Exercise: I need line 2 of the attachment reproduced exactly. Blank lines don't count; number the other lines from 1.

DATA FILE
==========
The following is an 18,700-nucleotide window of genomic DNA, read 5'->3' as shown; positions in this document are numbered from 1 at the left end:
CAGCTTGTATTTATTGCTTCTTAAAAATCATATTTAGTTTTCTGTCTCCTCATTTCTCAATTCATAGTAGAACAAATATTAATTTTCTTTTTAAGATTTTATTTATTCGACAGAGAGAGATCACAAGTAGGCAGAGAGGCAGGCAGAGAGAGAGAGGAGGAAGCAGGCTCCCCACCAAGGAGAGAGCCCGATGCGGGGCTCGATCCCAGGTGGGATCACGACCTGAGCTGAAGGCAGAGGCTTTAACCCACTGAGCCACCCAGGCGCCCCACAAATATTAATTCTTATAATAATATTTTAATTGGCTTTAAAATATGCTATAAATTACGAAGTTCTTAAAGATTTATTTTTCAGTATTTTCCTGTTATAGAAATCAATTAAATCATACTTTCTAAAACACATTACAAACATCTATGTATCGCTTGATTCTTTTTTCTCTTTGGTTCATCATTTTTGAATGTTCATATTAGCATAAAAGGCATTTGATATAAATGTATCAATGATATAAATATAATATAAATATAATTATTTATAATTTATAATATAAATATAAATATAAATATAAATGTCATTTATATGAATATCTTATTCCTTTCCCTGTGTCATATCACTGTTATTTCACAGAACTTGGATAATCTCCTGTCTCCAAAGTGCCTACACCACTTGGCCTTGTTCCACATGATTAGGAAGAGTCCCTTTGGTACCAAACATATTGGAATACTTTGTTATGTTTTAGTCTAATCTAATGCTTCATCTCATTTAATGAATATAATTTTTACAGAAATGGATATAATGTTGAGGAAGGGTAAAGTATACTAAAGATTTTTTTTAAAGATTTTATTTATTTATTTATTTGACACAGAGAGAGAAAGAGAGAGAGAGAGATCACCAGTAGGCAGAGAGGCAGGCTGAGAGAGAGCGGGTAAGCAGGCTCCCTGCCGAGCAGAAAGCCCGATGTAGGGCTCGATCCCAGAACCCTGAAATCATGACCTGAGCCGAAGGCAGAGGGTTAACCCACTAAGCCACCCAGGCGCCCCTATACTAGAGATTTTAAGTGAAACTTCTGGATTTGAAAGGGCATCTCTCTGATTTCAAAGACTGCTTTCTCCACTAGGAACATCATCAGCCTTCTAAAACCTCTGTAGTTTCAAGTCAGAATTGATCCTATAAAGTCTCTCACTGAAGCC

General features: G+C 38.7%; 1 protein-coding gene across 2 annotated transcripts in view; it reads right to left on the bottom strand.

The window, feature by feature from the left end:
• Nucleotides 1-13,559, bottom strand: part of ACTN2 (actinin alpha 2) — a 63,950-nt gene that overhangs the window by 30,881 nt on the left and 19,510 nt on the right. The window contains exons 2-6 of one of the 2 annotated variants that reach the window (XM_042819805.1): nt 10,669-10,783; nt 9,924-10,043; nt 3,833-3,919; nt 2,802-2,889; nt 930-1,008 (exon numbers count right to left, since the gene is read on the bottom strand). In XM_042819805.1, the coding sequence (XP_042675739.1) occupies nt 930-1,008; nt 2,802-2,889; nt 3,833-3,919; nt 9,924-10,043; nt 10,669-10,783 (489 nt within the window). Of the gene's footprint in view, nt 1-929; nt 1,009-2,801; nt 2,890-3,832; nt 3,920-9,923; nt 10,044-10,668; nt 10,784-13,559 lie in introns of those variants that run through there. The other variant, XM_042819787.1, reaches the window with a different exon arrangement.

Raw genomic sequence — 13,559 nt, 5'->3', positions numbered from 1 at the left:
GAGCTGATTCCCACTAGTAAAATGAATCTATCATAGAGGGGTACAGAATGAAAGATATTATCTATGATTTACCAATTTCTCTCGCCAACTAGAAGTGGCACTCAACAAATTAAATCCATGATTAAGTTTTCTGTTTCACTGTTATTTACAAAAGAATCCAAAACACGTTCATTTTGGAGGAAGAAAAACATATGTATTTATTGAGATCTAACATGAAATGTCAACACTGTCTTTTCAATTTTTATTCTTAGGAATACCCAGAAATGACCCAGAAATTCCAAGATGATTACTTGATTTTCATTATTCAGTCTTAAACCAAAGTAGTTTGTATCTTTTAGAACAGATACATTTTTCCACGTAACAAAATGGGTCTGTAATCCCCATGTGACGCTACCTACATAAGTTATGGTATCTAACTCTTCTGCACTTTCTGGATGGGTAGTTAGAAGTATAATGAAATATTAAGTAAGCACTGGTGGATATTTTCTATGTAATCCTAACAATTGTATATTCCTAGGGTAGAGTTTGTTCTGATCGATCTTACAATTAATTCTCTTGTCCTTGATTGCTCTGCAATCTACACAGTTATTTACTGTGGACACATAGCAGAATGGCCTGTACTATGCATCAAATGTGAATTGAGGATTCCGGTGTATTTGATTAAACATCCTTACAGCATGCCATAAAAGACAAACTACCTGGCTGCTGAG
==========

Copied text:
CAGCTTGTATTTATTGCTTCTTAAAAATCATATTTAGTTTTCTGTCTCCTCATTTCTCAATTCATAGTAGAACAAATATTAATTTTCTTTTTAAGATTTTATTTATTCGACAGAGAGAGATCACAAGTAGGCAGAGAGGCAGGCAGAGAGAGAGAGGAGGAAGCAGGCTCCCCACCAAGGAGAGAGCCCGATGCGGGGCTCGATCCCAGGTGGGATCACGACCTGAGCTGAAGGCAGAGGCTTTAACCCACTGAGCCACCCAGGCGCCCCACAAATATTAATTCTTATAATAATATTTTAATTGGCTTTAAAATATGCTATAAATTACGAAGTTCTTAAAGATTTATTTTTCAGTATTTTCCTGTTATAGAAATCAATTAAATCATACTTTCTAAAACACATTACAAACATCTATGTATCGCTTGATTCTTTTTTCTCTTTGGTTCATCATTTTTGAATGTTCATATTAGCATAAAAGGCATTTGATATAAATGTATCAATGATATAAATATAATATAAATATAATTATTTATAATTTATAATATAAATATAAATATAAATATAAATGTCATTTATATGAATATCTTATTCCTTTCCCTGTGTCATATCACTGTTATTTCACAGAACTTGGATAATCTCCTGTCTCCAAAGTGCCTACACCACTTGGCCTTGTTCCACATGATTAGGAAGAGTCCCTTTGGTACCAAACATATTGGAATACTTTGTTATGTTTTAGTCTAATCTAATGCTTCATCTCATTTAATGAATATAATTTTTACAGAAATGGATATAATGTTGAGGAAGGGTAAAGTATACTAAAGATTTTTTTTAAAGATTTTATTTATTTATTTATTTGACACAGAGAGAGAAAGAGAGAGAGAGAGATCACCAGTAGGCAGAGAGGCAGGCTGAGAGAGAGCGGGTAAGCAGGCTCCCTGCCGAGCAGAAAGCCCGATGTAGGGCTCGATCCCAGAACCCTGAAATCATGACCTGAGCCGAAGGCAGAGGGTTAACCCACTAAGCCACCCAGGCGCCCCTATACTAGAGATTTTAAGTGAAACTTCTGGATTTGAAAGGGCATCTCTCTGATTTCAAAGACTGCTTTCTCCACTAGGAACATCATCAGCCTTCTAAAACCTCTGTAGTTTCAAGTCAGAATTGATCCTATAAAGTCTCTCACTGAAGCC